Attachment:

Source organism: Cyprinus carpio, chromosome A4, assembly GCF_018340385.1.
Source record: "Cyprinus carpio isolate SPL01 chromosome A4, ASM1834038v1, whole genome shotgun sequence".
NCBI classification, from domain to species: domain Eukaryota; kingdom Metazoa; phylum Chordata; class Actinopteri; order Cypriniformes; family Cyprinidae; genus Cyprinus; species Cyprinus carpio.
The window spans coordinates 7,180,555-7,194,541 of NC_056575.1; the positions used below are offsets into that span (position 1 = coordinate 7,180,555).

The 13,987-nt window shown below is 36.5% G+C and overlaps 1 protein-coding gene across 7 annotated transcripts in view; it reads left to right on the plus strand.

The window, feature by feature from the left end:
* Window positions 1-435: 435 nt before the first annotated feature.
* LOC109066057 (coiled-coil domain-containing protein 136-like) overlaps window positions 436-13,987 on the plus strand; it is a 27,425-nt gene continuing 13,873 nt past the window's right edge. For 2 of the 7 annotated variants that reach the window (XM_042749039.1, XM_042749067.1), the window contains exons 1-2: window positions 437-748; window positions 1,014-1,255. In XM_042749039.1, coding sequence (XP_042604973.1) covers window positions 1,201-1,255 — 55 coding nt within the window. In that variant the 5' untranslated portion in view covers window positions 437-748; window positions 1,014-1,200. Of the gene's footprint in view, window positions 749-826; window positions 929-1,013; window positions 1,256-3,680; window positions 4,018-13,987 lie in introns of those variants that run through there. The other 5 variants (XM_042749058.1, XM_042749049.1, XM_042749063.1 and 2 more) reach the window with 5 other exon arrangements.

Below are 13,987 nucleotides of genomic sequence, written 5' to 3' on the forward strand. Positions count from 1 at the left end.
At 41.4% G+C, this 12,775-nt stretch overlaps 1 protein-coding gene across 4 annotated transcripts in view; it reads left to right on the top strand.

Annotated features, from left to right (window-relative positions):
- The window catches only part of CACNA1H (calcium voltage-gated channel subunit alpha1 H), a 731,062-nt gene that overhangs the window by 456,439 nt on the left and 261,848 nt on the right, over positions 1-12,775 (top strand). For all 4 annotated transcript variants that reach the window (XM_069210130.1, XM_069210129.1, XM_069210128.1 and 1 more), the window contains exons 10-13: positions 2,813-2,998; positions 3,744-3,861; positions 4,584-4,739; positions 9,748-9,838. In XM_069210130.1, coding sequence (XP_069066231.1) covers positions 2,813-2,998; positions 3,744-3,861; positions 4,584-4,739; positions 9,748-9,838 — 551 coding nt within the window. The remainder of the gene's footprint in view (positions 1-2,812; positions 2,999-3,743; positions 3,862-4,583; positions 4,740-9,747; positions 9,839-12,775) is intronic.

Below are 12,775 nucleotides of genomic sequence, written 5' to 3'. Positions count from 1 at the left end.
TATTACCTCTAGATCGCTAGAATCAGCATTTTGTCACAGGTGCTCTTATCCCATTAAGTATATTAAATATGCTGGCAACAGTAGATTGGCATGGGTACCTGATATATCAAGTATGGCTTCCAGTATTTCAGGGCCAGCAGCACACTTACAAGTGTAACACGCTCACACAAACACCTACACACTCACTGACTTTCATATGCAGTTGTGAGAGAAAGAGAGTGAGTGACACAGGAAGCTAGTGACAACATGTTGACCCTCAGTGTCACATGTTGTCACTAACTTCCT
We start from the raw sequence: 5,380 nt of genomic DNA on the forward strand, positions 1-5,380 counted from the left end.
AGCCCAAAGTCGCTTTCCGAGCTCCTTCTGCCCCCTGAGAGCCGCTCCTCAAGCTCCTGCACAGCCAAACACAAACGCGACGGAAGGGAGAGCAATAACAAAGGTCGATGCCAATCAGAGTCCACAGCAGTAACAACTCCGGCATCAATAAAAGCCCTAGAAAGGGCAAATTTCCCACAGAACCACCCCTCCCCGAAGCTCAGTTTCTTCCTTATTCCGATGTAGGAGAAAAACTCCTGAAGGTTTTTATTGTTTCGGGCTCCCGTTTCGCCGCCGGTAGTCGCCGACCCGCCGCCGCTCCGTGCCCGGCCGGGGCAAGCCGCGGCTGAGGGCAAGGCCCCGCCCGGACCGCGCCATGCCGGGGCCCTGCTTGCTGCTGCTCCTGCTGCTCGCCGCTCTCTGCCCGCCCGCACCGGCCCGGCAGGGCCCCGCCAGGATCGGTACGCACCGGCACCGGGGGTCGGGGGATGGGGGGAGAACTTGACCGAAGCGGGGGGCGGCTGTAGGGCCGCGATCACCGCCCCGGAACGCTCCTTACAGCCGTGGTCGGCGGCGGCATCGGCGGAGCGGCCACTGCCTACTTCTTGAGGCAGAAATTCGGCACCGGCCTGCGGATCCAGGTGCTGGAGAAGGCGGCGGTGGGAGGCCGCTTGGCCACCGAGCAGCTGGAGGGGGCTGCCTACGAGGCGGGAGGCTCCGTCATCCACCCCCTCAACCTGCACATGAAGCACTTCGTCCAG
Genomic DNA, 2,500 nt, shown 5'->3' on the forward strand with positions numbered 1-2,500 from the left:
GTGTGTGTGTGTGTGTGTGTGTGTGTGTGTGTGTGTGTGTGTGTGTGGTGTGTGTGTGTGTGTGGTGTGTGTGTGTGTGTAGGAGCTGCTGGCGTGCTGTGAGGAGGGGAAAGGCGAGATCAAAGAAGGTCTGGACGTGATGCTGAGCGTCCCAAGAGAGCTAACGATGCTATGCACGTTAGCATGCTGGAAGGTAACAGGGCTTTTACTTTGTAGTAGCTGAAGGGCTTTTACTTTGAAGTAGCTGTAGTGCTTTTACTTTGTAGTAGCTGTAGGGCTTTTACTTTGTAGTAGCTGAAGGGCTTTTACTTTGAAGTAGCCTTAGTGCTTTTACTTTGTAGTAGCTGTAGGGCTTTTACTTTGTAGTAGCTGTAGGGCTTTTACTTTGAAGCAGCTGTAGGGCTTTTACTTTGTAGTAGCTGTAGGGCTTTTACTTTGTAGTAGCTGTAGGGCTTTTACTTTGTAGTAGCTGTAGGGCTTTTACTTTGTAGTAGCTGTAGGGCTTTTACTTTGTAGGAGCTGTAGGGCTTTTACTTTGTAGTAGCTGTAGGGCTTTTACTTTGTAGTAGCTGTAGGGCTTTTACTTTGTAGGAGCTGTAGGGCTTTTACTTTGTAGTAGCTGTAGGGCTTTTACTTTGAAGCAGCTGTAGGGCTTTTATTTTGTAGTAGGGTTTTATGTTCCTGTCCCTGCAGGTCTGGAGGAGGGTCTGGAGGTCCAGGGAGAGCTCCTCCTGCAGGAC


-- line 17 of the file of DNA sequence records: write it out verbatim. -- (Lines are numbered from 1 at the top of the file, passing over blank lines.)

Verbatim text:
Genomic DNA, 2,500 nt, shown 5'->3' on the forward strand with positions numbered 1-2,500 from the left: